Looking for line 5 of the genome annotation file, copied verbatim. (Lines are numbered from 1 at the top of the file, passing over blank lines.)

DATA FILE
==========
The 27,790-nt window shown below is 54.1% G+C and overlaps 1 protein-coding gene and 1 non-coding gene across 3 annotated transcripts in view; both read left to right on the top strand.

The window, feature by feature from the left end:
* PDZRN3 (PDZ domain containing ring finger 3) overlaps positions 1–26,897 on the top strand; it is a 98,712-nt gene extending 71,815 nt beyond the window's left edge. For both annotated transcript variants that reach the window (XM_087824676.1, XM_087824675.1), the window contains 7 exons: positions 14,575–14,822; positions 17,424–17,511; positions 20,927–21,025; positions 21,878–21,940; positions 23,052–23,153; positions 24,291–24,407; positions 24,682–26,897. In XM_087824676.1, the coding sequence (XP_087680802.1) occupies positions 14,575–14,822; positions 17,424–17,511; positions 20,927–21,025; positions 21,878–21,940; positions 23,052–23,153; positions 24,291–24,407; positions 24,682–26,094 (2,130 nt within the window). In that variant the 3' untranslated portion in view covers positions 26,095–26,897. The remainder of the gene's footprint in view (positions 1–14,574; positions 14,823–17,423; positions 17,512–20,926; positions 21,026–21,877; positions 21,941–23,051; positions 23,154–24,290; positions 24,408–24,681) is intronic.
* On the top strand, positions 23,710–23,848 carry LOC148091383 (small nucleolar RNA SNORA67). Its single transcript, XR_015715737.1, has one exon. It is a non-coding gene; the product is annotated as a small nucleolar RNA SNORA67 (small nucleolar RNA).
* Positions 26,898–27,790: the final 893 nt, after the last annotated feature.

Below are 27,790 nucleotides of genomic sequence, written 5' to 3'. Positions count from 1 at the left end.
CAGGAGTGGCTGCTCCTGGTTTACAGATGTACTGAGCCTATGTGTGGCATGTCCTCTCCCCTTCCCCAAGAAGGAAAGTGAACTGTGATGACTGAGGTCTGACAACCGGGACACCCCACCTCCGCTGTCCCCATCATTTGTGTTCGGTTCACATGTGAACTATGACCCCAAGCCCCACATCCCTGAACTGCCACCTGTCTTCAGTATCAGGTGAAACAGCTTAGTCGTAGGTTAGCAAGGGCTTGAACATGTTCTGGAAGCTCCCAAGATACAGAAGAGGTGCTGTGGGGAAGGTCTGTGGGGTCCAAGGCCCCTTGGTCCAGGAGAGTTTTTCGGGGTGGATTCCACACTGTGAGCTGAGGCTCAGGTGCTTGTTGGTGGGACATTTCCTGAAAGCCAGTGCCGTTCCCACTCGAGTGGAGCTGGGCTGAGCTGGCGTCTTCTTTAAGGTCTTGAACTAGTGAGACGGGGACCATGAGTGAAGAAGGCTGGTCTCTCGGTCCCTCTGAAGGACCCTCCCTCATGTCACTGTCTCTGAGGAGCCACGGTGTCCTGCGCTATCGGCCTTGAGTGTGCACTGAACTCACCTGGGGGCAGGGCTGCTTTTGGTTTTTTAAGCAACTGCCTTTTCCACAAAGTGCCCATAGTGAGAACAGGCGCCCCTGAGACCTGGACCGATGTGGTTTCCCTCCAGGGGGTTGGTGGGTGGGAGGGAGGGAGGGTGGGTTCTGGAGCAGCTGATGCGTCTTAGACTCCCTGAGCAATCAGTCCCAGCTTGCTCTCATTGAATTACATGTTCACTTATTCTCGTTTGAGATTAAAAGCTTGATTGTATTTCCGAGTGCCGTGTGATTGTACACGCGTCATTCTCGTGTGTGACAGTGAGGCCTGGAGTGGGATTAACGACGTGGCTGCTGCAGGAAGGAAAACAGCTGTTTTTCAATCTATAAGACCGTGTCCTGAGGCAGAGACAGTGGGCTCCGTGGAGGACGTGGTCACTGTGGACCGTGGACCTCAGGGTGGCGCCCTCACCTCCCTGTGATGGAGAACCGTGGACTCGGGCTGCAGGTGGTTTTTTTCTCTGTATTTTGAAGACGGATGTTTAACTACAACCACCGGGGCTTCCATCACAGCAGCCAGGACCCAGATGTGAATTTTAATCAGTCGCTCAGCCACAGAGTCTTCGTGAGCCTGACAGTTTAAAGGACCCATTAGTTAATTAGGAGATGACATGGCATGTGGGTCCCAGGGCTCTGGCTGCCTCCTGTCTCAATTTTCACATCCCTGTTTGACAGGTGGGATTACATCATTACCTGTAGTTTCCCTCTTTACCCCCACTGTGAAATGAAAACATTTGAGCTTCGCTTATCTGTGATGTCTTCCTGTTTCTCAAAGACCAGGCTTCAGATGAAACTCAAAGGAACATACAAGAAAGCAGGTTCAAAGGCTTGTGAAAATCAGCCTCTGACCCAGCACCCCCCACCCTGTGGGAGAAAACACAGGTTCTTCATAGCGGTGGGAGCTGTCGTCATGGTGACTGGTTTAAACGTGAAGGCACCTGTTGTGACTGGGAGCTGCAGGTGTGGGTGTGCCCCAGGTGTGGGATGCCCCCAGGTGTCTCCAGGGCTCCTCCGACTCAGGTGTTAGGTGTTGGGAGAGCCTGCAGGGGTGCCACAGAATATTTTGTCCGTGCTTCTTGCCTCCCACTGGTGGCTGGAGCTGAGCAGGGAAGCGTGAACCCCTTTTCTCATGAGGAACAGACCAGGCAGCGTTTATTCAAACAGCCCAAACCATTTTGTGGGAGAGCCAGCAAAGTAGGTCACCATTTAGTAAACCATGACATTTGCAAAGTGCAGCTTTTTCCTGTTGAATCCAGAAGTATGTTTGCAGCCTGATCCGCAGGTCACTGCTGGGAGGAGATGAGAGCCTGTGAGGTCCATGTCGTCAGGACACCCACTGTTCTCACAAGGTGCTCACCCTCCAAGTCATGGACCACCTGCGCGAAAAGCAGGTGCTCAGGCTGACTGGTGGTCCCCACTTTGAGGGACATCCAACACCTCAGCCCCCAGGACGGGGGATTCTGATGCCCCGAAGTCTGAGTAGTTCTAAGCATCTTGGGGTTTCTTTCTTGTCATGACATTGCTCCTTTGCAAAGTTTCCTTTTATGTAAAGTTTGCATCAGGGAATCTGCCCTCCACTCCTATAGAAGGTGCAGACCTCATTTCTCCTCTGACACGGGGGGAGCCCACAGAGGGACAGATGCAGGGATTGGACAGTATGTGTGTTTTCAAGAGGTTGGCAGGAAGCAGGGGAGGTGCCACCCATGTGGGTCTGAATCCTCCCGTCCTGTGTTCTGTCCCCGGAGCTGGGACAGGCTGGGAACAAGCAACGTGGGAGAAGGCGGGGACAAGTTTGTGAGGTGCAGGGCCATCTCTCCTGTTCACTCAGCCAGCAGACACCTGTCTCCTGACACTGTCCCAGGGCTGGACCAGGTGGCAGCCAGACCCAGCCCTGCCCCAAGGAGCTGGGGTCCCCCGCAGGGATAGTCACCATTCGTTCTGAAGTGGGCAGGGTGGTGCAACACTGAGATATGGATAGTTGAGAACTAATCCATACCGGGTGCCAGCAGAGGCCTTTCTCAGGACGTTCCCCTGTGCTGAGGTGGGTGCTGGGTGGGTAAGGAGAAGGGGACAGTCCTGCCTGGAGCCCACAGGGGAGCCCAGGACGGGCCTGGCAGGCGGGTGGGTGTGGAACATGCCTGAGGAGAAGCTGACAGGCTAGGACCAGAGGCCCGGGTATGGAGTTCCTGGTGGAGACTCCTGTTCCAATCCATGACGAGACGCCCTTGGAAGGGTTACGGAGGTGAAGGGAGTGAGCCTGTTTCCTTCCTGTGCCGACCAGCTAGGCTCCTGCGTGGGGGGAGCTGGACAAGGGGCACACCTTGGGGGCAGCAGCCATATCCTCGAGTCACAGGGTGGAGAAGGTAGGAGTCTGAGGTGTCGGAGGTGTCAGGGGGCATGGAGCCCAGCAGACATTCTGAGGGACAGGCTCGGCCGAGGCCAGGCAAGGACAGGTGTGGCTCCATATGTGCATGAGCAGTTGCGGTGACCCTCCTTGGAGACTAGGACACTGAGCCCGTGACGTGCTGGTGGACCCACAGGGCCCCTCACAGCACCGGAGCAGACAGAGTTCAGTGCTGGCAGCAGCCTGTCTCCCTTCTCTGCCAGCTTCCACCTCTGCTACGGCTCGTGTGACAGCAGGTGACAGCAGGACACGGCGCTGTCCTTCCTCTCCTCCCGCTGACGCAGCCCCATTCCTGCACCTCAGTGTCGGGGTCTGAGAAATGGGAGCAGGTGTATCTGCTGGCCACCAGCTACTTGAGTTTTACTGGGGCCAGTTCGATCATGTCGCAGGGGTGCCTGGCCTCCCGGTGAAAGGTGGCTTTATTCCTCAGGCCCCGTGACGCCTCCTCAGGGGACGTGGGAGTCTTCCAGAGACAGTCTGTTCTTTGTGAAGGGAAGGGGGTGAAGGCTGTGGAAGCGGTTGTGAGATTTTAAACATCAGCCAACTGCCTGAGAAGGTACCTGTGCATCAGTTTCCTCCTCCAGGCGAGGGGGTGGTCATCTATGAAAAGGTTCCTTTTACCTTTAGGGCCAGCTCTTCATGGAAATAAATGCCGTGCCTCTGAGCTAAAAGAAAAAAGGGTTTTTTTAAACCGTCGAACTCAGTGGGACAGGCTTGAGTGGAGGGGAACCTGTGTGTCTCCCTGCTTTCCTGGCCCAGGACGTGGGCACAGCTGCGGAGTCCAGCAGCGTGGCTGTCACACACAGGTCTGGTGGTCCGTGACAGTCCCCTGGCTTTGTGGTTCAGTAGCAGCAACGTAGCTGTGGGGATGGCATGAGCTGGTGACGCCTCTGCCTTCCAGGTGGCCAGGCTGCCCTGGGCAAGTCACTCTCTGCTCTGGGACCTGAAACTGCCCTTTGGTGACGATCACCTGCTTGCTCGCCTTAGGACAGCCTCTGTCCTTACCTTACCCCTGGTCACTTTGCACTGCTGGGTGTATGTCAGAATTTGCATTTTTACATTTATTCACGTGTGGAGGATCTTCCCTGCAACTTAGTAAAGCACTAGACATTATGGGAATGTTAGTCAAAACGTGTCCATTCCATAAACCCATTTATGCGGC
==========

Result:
* Positions 26,898–27,790: the final 893 nt, after the last annotated feature.